Ready for Rishi?

Rishi Sunak has been selected by the Tory party to become the next prime minister. Let's hope he u-turns on the environment.

If Rishi Sunak plans to outlast his predecessor he must abandon runaway deregulation, the attack on nature, solve the cost of living and climate crises.

Rishi Sunak has today been selected to succeed Liz Truss as leader of the Conservative Party, making him set to become the country’s next prime minister.

His previous support for the fossil fuel industry and lack of climate ambition in his former role as chancellor raises serious questions about his commitment to meeting the UK’s climate goals and rolling out the measures that will ease the cost of living crisis, warns Friends of the Earth.

The environmental campaign group has identified five key priorities for the new PM which must be top of his agenda in order to restore nature, protect the climate and fix the cost of living crisis.


Kierra Box, campaigner at Friends of the Earth, said: “The dual cost of living and climate crises remain the biggest challenges for the new Prime Minister, but they’re now even more pressing thanks to the political chaos and environmental back-pedalling of recent weeks.

“Rishi Sunak has pledged he’ll deliver on the government’s climate targets. Yet his track record as Chancellor - which saw new North Sea oil and gas fast-tracked, levies for domestic flights cut and a weak windfall tax on profiting fossil fuel companies imposed - suggests otherwise.

“He also backed fracking with community consent during the summer leadership race, but this proved to be the final nail in the coffin for Liz Truss’ premiership."

She added: “If Rishi Sunak plans to outlast his predecessor, he must learn from her mistakes, abandon runaway deregulation and the attack on nature and choose the sensible solutions to the cost of living and climate crises.

"That means saying no to more fossil fuels – including a new coal mine in Cumbria – as well as fixing our heat-leaking homes and boosting investment in cheap, clean popular renewables, which will lower bills and harmful emissions.”

Five ways the new Prime Minister can tackle the energy and climate crises

1. Energy efficiency measures

Insulation is a quick way to reduce the nation’s reliance on increasingly expensive gas.

There are almost five million households in England and Wales without even basic measures such as loft or cavity wall insulation, which means their homes rapidly lose heat and cost more to keep warm. Friends of the Earth published research in August that identified the  almost 9,000 ‘energy crisis hotspots’  across England and Wales.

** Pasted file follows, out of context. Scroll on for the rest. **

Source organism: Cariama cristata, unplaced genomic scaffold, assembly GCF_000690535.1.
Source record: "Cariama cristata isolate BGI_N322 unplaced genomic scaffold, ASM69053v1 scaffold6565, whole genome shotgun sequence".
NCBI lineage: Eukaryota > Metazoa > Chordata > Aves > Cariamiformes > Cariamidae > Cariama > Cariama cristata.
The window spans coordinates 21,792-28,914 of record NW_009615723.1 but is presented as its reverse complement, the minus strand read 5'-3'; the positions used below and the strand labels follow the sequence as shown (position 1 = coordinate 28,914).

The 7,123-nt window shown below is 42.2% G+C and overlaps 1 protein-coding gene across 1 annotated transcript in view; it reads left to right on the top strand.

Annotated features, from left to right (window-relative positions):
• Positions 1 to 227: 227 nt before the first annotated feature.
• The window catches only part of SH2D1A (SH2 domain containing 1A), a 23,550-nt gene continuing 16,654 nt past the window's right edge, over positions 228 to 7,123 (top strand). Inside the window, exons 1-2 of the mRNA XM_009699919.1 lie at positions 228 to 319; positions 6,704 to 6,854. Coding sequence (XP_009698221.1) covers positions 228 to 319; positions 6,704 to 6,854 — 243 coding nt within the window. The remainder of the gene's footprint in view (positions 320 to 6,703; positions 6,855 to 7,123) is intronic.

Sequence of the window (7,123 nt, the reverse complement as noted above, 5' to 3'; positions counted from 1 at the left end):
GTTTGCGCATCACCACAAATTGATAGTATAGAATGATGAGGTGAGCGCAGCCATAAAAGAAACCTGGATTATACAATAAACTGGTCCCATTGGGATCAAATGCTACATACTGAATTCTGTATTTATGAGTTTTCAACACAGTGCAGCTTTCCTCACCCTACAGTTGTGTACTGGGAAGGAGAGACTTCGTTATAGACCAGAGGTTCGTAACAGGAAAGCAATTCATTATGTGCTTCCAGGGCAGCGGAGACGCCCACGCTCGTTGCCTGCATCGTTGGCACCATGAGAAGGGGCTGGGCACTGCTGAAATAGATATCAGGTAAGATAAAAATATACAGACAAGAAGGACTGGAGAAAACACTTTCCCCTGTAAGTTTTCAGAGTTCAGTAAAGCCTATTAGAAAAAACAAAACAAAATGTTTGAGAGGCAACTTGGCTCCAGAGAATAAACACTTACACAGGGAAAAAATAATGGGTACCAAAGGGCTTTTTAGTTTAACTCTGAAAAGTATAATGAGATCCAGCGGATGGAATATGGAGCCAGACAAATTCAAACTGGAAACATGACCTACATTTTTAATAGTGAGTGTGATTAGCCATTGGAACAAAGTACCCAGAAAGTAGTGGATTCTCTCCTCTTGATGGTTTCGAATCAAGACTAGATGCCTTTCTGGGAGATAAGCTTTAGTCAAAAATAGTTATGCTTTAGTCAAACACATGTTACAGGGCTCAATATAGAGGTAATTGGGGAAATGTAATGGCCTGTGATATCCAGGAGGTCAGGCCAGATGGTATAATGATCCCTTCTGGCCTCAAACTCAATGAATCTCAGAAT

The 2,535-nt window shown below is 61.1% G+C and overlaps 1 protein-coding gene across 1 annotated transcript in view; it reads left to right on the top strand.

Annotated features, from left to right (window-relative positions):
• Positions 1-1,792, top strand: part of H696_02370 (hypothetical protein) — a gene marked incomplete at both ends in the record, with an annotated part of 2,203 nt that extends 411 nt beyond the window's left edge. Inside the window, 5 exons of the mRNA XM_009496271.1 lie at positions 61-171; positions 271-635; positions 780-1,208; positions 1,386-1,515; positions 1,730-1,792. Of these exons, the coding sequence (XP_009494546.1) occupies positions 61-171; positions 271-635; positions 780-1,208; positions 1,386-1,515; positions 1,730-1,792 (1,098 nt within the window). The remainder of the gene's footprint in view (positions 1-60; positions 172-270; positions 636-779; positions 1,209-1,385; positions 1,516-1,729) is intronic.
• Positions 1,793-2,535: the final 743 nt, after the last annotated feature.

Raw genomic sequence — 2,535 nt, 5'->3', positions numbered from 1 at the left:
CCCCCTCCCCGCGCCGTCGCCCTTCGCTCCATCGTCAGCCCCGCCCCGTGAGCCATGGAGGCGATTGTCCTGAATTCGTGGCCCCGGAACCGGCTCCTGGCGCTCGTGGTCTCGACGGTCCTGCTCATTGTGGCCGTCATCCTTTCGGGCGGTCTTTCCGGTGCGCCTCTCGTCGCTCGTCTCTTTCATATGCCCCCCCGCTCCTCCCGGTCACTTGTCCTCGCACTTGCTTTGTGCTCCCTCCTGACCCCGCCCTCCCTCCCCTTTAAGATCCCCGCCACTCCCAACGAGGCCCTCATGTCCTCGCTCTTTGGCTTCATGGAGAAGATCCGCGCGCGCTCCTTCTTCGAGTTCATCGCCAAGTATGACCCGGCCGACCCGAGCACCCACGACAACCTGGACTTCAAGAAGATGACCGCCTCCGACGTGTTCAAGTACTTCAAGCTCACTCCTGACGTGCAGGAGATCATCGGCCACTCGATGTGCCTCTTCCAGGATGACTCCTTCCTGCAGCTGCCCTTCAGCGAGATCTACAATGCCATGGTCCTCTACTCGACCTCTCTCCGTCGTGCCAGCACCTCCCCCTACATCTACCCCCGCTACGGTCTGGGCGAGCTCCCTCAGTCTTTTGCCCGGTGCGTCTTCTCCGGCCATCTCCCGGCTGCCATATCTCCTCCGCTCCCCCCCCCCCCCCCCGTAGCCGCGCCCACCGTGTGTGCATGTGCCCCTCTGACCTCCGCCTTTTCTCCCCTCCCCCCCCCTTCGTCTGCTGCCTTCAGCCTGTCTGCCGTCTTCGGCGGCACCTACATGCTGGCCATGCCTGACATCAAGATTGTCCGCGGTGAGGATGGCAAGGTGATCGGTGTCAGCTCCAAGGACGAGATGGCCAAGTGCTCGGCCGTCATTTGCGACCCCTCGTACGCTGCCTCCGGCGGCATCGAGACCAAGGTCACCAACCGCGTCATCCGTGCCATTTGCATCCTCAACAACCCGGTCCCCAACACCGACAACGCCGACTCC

If Rishi Sunak plans to outlast his predecessor he must abandon runaway deregulation, the attack on nature, solve the cost of living and climate crises.

Energy crisis hotspots are neighbourhoods where energy use is high and typical household income is below the national average. In many cases, energy use is high in these neighbourhoods because homes are poorly insulated, meaning they require more energy to remain warm.

Friends of the Earth is calling on the government to fund a free street by street home insulation programme  – targeted at neighbourhoods most in need. This could slash annual energy bills for many homes by around £1,000 or more after the price cap is lifted.

2. Investing in renewables

The UK has huge renewable energy resources. In addition to the rapid growth in offshore wind already promised by the government, we need to see the same commitment to boosting onshore wind and solar.

The new Prime Minister must keep the Truss government’s pledge to lift the de-facto planning ban on onshore wind. Renewable power can be as much as nine times cheaper than gas and is popular. The limit which restricts the quantity of solar and onshore wind projects that the government will support through its Contract for Difference programme need to be lifted.

3. Saying no to new expensive, polluting fossil fuel development

Fracking: Fracking is incredibly unpopular amongst the public, and as we have seen, this sentiment is widely shared in parliament. Furthermore, it won’t have a meaningful impact on the UK’s energy security or our energy bills. The Conservative’s election manifesto said the party: “will not support fracking unless the science shows categorically that it can be done safely”. The new Prime Minister needs to confirm that the fracking moratorium is here to stay.